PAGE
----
They have chosen to ignore tournament schedules, bypassed the sports ministry’s latest outreach and now gone to the Supreme Court to register a criminal case. It is now very political because everything in Indian Sport at the very top is.
What raised the temperature considerably was the wrestlers’ statements on Wednesday, when they directly questioned the silence of the country’s most powerful. They cited Prime Minister Narendra Modi’s most-publicised causes – Beti Bachao and Mann Ki Baat – and the zero response from the Union Cabinet minister for Women and Child Development, Smriti Irani.
It is now evident that Sakshi Malik, Vinesh Phogat and Bajrang Punia and their families have put everything at stake – careers, reputations, futures, even their personal safety. All to bring down six-term Member of Parliament Brijbhushan Sharan Singh (WFI president for three four-year terms already) and his acolytes.
The WFI elections now stand suspended and even though Brij Bhushan has said he will not compete for a fourth term, his son, Prateek Bhushan, MLA from Gonda, is expected to be his likely successor.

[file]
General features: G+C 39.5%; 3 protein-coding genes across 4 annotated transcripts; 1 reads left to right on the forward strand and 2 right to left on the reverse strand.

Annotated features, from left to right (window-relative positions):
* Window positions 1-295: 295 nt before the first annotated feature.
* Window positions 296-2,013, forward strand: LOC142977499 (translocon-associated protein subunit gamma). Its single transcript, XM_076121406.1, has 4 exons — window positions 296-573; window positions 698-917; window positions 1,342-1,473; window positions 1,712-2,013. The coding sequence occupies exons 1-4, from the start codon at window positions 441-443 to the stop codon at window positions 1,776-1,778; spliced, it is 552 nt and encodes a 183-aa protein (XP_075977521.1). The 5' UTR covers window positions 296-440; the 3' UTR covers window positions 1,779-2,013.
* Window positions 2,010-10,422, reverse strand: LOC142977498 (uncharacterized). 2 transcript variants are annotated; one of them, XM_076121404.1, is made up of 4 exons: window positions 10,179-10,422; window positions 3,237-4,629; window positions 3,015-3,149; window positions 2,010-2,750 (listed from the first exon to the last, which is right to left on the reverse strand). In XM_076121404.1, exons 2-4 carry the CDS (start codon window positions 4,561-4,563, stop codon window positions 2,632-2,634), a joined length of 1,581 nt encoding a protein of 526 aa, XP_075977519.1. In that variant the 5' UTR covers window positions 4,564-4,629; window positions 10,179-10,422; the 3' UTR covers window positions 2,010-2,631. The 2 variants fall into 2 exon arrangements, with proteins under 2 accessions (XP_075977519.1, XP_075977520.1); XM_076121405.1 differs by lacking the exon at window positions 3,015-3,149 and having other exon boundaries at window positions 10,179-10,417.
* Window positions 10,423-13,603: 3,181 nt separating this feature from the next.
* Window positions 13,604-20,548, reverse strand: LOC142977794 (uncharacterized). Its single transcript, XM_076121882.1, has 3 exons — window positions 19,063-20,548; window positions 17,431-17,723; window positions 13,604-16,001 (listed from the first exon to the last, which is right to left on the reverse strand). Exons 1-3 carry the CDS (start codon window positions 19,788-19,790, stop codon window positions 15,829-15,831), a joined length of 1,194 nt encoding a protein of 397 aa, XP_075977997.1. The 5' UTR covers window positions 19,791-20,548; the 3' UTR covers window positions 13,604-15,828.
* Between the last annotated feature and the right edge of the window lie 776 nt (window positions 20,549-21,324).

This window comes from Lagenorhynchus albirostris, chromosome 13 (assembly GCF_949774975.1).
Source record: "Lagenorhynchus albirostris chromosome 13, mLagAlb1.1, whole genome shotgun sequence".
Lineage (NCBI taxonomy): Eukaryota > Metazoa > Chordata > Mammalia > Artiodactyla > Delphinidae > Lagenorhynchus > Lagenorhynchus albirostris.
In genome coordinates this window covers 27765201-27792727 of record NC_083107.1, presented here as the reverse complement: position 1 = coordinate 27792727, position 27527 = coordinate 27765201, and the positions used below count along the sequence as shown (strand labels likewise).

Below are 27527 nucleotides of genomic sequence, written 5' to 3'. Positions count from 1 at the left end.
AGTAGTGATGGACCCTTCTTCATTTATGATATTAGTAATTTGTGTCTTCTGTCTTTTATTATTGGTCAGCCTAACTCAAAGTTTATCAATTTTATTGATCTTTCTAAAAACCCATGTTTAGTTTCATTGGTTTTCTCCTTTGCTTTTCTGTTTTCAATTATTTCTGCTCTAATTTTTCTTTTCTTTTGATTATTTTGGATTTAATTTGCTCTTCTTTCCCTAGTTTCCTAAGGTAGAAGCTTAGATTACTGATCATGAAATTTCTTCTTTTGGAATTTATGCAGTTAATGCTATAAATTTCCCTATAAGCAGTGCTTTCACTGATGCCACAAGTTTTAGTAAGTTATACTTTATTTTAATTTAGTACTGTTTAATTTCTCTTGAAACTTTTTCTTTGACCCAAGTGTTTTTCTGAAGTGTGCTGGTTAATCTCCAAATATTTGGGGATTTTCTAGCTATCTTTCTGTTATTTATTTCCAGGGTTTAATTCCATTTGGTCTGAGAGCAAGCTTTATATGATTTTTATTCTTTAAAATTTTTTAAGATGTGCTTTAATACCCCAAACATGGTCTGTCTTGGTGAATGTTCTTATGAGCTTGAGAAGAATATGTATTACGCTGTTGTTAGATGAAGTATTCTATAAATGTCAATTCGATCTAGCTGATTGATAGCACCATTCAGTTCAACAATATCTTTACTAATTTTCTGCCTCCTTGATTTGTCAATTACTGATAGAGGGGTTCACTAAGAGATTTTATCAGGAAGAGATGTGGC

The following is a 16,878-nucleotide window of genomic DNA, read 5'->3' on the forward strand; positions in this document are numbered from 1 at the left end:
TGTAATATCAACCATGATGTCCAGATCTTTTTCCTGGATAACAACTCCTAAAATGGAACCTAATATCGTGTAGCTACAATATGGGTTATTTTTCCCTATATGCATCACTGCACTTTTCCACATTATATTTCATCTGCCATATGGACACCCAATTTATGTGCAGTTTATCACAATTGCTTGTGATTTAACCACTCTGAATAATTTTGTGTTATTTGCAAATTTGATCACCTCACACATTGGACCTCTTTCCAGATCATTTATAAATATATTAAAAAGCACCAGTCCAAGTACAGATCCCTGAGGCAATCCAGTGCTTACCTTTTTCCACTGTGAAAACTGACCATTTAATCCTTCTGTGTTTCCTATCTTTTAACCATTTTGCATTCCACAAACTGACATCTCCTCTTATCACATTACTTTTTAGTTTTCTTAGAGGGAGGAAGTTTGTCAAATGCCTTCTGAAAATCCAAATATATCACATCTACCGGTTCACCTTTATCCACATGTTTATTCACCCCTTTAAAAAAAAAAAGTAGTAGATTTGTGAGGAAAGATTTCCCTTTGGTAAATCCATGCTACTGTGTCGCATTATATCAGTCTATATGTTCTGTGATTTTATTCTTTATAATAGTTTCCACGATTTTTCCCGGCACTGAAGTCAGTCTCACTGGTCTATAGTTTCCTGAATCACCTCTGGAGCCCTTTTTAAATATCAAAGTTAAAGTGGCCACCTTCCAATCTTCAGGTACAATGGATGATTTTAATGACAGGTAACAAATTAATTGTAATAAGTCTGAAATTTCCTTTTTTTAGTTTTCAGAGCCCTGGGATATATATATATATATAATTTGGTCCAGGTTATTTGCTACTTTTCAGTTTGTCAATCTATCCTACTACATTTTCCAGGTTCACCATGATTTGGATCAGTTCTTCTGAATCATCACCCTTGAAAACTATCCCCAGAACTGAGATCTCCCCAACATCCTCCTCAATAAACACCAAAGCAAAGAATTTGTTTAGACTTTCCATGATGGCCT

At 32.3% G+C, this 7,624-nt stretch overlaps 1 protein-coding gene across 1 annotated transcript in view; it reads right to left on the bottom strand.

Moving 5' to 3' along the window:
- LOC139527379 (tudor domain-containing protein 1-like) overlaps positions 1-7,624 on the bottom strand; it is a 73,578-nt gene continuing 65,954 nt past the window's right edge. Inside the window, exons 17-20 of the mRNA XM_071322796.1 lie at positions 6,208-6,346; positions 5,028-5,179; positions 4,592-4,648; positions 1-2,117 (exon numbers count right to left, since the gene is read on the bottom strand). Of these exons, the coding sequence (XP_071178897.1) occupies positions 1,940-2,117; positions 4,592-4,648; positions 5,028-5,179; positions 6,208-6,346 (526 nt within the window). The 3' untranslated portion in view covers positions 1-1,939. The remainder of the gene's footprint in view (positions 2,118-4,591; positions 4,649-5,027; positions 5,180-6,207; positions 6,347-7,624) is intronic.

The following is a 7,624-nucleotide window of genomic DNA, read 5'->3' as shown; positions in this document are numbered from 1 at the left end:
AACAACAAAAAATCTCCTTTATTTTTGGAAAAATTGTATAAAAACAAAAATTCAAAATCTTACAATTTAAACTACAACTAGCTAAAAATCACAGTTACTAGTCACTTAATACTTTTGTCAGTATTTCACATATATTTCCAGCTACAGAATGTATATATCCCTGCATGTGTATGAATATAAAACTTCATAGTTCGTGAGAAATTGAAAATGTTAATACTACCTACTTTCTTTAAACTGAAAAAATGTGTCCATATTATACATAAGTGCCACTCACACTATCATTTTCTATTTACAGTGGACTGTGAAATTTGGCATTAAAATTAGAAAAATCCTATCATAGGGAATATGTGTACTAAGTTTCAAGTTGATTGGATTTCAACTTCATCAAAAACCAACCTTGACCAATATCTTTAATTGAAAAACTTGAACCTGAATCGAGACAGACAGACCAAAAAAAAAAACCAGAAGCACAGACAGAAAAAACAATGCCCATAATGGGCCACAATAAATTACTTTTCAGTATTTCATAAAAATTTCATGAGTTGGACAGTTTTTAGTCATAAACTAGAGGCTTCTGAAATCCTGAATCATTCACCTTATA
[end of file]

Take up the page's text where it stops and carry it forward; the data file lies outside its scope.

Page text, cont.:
Even with famous athletes involved in this case – and perhaps it is this that would have surprised these elite athletes themselves – every unjust response by Indian society around grievance redressal mechanisms as well as the criminal justice system has been laid bare. Victims of alleged sexual harassment and bullying put in the dock ahead of the accused, their character and motives questioned.
When the police are approached to lodge a complaint – merely a first information report, the fundamental driver for an initial investigation, not a charge sheet or call to trial – the police mock the complainants and will not lodge the FIR.